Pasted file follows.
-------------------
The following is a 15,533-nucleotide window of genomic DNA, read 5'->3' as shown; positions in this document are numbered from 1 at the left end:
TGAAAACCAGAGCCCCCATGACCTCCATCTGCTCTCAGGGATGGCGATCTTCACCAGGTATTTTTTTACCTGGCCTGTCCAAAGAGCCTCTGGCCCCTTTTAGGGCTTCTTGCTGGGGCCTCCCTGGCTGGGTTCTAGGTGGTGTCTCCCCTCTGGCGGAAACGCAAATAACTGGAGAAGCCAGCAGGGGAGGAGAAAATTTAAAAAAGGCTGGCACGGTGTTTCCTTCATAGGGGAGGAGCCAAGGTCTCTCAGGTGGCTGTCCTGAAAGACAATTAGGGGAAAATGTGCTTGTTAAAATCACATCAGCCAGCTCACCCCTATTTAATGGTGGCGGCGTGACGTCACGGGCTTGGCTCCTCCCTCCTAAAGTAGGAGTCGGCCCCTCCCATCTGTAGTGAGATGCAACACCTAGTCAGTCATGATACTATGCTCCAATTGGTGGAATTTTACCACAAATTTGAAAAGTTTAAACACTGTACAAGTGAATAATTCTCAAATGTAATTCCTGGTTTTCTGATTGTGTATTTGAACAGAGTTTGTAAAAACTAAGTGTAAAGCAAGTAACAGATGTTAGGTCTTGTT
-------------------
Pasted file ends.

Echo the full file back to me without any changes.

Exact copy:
The following is a 15,533-nucleotide window of genomic DNA, read 5'->3' as shown; positions in this document are numbered from 1 at the left end:
TGAAAACCAGAGCCCCCATGACCTCCATCTGCTCTCAGGGATGGCGATCTTCACCAGGTATTTTTTTACCTGGCCTGTCCAAAGAGCCTCTGGCCCCTTTTAGGGCTTCTTGCTGGGGCCTCCCTGGCTGGGTTCTAGGTGGTGTCTCCCCTCTGGCGGAAACGCAAATAACTGGAGAAGCCAGCAGGGGAGGAGAAAATTTAAAAAAGGCTGGCACGGTGTTTCCTTCATAGGGGAGGAGCCAAGGTCTCTCAGGTGGCTGTCCTGAAAGACAATTAGGGGAAAATGTGCTTGTTAAAATCACATCAGCCAGCTCACCCCTATTTAATGGTGGCGGCGTGACGTCACGGGCTTGGCTCCTCCCTCCTAAAGTAGGAGTCGGCCCCTCCCATCTGTAGTGAGATGCAACACCTAGTCAGTCATGATACTATGCTCCAATTGGTGGAATTTTACCACAAATTTGAAAAGTTTAAACACTGTACAAGTGAATAATTCTCAAATGTAATTCCTGGTTTTCTGATTGTGTATTTGAACAGAGTTTGTAAAAACTAAGTGTAAAGCAAGTAACAGATGTTAGGTCTTGTT